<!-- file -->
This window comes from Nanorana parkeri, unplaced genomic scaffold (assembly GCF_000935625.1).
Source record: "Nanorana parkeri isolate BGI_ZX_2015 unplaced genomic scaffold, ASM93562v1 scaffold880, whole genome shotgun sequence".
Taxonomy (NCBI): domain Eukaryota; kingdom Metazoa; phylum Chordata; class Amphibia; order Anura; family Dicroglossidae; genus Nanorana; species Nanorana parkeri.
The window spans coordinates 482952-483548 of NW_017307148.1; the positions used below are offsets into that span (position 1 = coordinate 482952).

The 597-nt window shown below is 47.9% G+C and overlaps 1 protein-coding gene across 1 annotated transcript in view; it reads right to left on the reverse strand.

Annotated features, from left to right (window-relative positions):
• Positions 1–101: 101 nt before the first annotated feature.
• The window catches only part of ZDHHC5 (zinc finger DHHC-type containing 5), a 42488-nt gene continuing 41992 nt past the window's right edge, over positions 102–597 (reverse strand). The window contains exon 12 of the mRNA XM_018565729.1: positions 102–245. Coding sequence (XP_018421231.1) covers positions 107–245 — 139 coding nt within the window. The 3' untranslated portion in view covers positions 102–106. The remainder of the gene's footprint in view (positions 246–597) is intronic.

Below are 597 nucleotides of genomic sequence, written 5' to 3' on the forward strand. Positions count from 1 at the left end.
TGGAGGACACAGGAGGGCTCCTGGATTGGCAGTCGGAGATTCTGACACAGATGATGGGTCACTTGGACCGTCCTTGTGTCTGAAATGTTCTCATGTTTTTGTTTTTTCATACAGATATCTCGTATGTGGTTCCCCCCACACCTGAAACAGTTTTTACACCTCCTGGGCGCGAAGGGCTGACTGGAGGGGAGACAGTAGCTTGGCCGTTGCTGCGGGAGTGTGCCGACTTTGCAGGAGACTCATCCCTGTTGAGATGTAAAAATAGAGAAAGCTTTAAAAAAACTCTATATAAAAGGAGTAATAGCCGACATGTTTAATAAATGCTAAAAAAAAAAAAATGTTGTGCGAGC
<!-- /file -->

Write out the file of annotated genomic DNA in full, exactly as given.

This window comes from Nanorana parkeri, unplaced genomic scaffold (assembly GCF_000935625.1).
Source record: "Nanorana parkeri isolate BGI_ZX_2015 unplaced genomic scaffold, ASM93562v1 scaffold880, whole genome shotgun sequence".
Taxonomy (NCBI): domain Eukaryota; kingdom Metazoa; phylum Chordata; class Amphibia; order Anura; family Dicroglossidae; genus Nanorana; species Nanorana parkeri.
The window spans coordinates 482952-483548 of NW_017307148.1; the positions used below are offsets into that span (position 1 = coordinate 482952).

The 597-nt window shown below is 47.9% G+C and overlaps 1 protein-coding gene across 1 annotated transcript in view; it reads right to left on the reverse strand.

Annotated features, from left to right (window-relative positions):
• Positions 1–101: 101 nt before the first annotated feature.
• The window catches only part of ZDHHC5 (zinc finger DHHC-type containing 5), a 42488-nt gene continuing 41992 nt past the window's right edge, over positions 102–597 (reverse strand). The window contains exon 12 of the mRNA XM_018565729.1: positions 102–245. Coding sequence (XP_018421231.1) covers positions 107–245 — 139 coding nt within the window. The 3' untranslated portion in view covers positions 102–106. The remainder of the gene's footprint in view (positions 246–597) is intronic.

Below are 597 nucleotides of genomic sequence, written 5' to 3' on the forward strand. Positions count from 1 at the left end.
TGGAGGACACAGGAGGGCTCCTGGATTGGCAGTCGGAGATTCTGACACAGATGATGGGTCACTTGGACCGTCCTTGTGTCTGAAATGTTCTCATGTTTTTGTTTTTTCATACAGATATCTCGTATGTGGTTCCCCCCACACCTGAAACAGTTTTTACACCTCCTGGGCGCGAAGGGCTGACTGGAGGGGAGACAGTAGCTTGGCCGTTGCTGCGGGAGTGTGCCGACTTTGCAGGAGACTCATCCCTGTTGAGATGTAAAAATAGAGAAAGCTTTAAAAAAACTCTATATAAAAGGAGTAATAGCCGACATGTTTAATAAATGCTAAAAAAAAAAAAATGTTGTGCGAGC